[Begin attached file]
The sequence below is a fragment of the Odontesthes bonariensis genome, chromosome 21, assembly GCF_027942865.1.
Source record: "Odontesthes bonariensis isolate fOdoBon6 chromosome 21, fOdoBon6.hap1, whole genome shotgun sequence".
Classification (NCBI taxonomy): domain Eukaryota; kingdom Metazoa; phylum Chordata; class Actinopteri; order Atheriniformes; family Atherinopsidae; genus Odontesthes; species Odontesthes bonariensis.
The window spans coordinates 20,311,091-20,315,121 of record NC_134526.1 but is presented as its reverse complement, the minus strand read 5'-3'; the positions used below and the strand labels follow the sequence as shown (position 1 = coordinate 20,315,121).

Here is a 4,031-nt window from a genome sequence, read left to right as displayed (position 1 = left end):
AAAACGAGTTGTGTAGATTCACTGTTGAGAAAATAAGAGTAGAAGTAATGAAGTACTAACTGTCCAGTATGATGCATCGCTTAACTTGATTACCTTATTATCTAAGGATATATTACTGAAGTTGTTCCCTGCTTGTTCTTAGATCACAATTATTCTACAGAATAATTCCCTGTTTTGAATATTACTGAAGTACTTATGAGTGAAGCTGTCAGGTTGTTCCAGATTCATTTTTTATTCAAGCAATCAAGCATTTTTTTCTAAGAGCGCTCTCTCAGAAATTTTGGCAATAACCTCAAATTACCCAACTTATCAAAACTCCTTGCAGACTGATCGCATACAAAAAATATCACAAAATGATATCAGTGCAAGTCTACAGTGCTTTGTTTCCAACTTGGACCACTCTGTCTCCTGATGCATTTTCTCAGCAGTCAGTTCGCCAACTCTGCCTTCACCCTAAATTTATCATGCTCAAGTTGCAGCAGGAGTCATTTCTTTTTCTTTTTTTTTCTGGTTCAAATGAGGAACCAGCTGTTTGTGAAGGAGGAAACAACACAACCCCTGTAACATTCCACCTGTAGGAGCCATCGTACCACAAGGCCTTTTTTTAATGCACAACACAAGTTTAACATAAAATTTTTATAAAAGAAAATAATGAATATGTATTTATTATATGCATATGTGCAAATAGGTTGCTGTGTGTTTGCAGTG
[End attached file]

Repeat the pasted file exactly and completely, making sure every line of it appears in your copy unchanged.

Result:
The sequence below is a fragment of the Odontesthes bonariensis genome, chromosome 21, assembly GCF_027942865.1.
Source record: "Odontesthes bonariensis isolate fOdoBon6 chromosome 21, fOdoBon6.hap1, whole genome shotgun sequence".
Classification (NCBI taxonomy): domain Eukaryota; kingdom Metazoa; phylum Chordata; class Actinopteri; order Atheriniformes; family Atherinopsidae; genus Odontesthes; species Odontesthes bonariensis.
The window spans coordinates 20,311,091-20,315,121 of record NC_134526.1 but is presented as its reverse complement, the minus strand read 5'-3'; the positions used below and the strand labels follow the sequence as shown (position 1 = coordinate 20,315,121).

Here is a 4,031-nt window from a genome sequence, read left to right as displayed (position 1 = left end):
AAAACGAGTTGTGTAGATTCACTGTTGAGAAAATAAGAGTAGAAGTAATGAAGTACTAACTGTCCAGTATGATGCATCGCTTAACTTGATTACCTTATTATCTAAGGATATATTACTGAAGTTGTTCCCTGCTTGTTCTTAGATCACAATTATTCTACAGAATAATTCCCTGTTTTGAATATTACTGAAGTACTTATGAGTGAAGCTGTCAGGTTGTTCCAGATTCATTTTTTATTCAAGCAATCAAGCATTTTTTTCTAAGAGCGCTCTCTCAGAAATTTTGGCAATAACCTCAAATTACCCAACTTATCAAAACTCCTTGCAGACTGATCGCATACAAAAAATATCACAAAATGATATCAGTGCAAGTCTACAGTGCTTTGTTTCCAACTTGGACCACTCTGTCTCCTGATGCATTTTCTCAGCAGTCAGTTCGCCAACTCTGCCTTCACCCTAAATTTATCATGCTCAAGTTGCAGCAGGAGTCATTTCTTTTTCTTTTTTTTTCTGGTTCAAATGAGGAACCAGCTGTTTGTGAAGGAGGAAACAACACAACCCCTGTAACATTCCACCTGTAGGAGCCATCGTACCACAAGGCCTTTTTTTAATGCACAACACAAGTTTAACATAAAATTTTTATAAAAGAAAATAATGAATATGTATTTATTATATGCATATGTGCAAATAGGTTGCTGTGTGTTTGCAGTG